One morning I shaved off a little bit of the pepper for my breakfast scramble – it was HOT – but it didn’t kill me, so I thought what the hell, I’m going to put one entire Carolina Reaper Pepper into a big batch of coleslaw for the BBQ I was headed to.

I will never do anything that hostile ever again. I thought I was spicing things up! The other guests where weeping, moaning, demanding a sign with a skull and crossbones be put in front of the dish to warn anyone who may think it was an innocent slaw that it was NSFE (Not Safe For Eating) I mean, even I, Ivette the Destroyer, Daughter of Kali, could barely eat it! But funny enough, by the end of the meal – the entire dish was gone. People wept, they screamed, they cursed my name – but they went back for more.

Such is the power of heat.

I am currently growing 13 varieties of hot peppers in my garden. I stopped growing tomatoes entirely – not as much fun, and much easier to get at markets than the most exotic of the hot peppers. Next year, if you are so inclined, try and grow something hotter than you are used to eating, and dare yourself to use it in your cooking! You will be surprised at how your palate will open up to the vibrancy of the pepper, and soon you will be picking up nuances and subtle flavors that previously went undetected under all that heat.

Do you have a heat tooth? Are you growing peppers? What are your favorites? What is your favorite recipe to use your peppers in? Come on Ranters, share your Hot Secrets! Your Steamy Recipes!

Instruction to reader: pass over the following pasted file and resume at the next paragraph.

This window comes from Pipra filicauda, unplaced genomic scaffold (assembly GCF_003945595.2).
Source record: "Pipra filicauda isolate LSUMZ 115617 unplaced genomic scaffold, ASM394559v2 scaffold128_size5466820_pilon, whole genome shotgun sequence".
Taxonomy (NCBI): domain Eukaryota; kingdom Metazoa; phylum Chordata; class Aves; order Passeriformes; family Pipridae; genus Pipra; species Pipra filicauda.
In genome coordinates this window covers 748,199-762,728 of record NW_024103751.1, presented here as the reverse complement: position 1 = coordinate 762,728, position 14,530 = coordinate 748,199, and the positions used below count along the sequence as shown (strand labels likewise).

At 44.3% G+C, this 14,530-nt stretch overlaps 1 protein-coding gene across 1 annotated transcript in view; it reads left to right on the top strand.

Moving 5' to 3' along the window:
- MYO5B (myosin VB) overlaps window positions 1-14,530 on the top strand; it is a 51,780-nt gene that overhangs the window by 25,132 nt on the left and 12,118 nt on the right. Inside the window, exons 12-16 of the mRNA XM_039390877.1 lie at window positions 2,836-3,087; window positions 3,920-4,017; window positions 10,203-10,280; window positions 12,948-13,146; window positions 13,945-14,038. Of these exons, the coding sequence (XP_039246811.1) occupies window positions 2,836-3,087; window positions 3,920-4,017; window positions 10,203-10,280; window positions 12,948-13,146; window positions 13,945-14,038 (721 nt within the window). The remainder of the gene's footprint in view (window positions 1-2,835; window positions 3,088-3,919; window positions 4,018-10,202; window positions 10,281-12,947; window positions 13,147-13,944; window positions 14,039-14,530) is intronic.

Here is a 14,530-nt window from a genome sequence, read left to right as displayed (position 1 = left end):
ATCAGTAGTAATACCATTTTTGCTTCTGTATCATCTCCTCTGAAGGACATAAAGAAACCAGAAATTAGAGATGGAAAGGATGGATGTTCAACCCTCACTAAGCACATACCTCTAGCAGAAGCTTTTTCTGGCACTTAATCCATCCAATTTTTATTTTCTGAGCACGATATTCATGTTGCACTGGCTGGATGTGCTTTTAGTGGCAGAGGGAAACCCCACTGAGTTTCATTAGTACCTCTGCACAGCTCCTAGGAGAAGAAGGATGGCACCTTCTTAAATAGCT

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Ivette Soler


Fasten your seatbelts, Ranters, I hope you like riding rollercoasters! I’m Ivette Soler, a garden designer and writer who lives and works in Los Angeles, California. I have been designing since 1997, working primarily with the subtropical and succulent palette that thrives in my corner of the world. I started my blog, The Germinatrix, in 2004, and I have been enjoying a vibrant dialog with the online garden community ever sine. In 2011, Timber Press published my book “The Edible Front Yard“, in which I make the case for ridding ourselves of thirsty, dull front lawns in favor of beautiful, bountiful gardens that mix food with ornamentals. I am thrilled to be a part of this illustrious and opinionated group, and am looking forward to RANTING with all of you!

Let’s do a little speed-dating so you can get to know me better:

I am a Believer – I know that gardens and gardening can and will make this world a better place.

I am a Maximalist – I believe that more is more and more is better than less!

I am against Horticultural Xenophobia – If you believe that we must eliminate well-chosen exotics from our landscapes in favor of a natives-only palette, we might have words.